Shortly thereafter, Newsweek magazine published a story about the search of Clinton's passport files and the possible tampering. When, on October 9, the FBI announced that it found no evidence of tampering, the media then began to focus on why the passport files search had been undertaken in the first place. These inquiries revealed, among other things, that the FOIA requests had been improperly expedited by State, that the search team included political appointees, and that the Operations Center at State had monitored phone calls related to the passport search. Based on these revelations, Funk began an investigation of the passport files search, through which he became aware of the connection between Mullins and Berry. Based on the apparent discrepancy in the investigators' reports of Mullins' interviews and the contact between Mullins and Berry, Funk concluded that Mullins may have made false statements to the investigators and referred the case to DOJ for further action. Id. at 4-6.

On December 10, DOJ Criminal Division recommended to Attorney General William Barr that he seek appointment of an independent counsel and, on December 11, Barr asked this court to do so. On December 14, one day before the Independent Counsel Act then in effect expired, we appointed Joseph E. diGenova Independent Counsel with authority to investigate and prosecute violations of federal criminal law in connection with the search of Clinton's passport files. Id. at 6-7. IC diGenova's investigation began in December 1992 and ended in November 1995, with the release of his Final Report. In the Final Report, IC diGenova stated that he found no evidence warranting the criminal prosecution of anyone for their conduct in connection with the passport files search, the disclosure of information from the files, or State's investigation of the search. Id. at 377. Regarding Tamposi specifically, he stated that no prosecution was warranted under the Privacy Act, 5 U.S.C. § 552a, or the conspiracy statute, 18 U.S.C. § 371, because there was no conclusive evidence that Tamposi improperly disclosed information from Clinton's passport files or that she joined with others to commit any criminal act. Id. at 415-19.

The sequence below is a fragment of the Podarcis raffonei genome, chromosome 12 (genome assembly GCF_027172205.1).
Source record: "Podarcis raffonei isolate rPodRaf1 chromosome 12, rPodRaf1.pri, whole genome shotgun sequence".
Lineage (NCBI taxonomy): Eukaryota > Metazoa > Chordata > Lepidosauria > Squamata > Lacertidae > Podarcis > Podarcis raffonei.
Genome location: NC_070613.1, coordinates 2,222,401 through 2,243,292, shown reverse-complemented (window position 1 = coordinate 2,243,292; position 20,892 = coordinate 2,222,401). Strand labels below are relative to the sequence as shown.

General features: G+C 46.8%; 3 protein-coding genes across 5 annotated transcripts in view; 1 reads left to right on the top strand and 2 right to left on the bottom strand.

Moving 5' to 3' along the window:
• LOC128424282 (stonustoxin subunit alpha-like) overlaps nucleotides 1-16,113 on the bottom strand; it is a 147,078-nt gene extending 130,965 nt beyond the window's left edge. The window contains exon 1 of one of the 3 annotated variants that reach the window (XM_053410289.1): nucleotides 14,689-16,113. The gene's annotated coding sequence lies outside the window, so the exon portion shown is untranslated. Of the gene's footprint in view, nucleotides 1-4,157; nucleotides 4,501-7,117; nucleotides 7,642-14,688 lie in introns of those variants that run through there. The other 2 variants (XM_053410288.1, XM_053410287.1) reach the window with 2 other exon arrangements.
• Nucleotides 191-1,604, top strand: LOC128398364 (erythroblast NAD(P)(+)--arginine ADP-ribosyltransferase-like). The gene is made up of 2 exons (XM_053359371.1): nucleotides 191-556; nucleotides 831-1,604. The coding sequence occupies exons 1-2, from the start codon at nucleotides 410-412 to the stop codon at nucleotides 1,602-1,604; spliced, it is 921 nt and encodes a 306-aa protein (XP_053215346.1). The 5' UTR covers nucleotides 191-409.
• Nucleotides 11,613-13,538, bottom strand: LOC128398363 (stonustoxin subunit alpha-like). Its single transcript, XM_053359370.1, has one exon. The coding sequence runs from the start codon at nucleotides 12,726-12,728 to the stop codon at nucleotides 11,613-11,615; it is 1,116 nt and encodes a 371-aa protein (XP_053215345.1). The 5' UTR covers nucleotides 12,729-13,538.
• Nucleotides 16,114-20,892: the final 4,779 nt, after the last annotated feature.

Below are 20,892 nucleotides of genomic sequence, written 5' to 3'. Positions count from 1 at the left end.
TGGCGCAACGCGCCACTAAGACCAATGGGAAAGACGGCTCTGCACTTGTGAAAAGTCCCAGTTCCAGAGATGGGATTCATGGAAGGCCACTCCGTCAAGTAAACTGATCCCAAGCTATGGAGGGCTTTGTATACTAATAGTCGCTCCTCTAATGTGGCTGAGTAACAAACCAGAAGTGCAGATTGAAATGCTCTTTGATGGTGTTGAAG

Pursuant to the Act, this court, as directed by section 593(f) (2), forwarded a copy of Tamposi's fee petition to the Attorney General and the IC and requested that they file written evaluations of the petition. The court expresses its appreciation to the Attorney General and the IC for submitting these evaluations, which we have given due consideration in arriving at the decision announced herein.

ANALYSIS

Tamposi is entitled to attorneys' fees under the Act if she satisfies section 593(f) (1), which allows the "subject of an investigation conducted by an independent counsel," "if no indictment is brought against such individual pursuant to that investigation," to request reimbursement for "those reasonable attorneys fees incurred by that individual during that investigation which would not have been incurred but for the requirements of [the Act]." 28 U.S.C. § 593(f) (1). As this court has previously held, a successful petitioner must thus demonstrate that: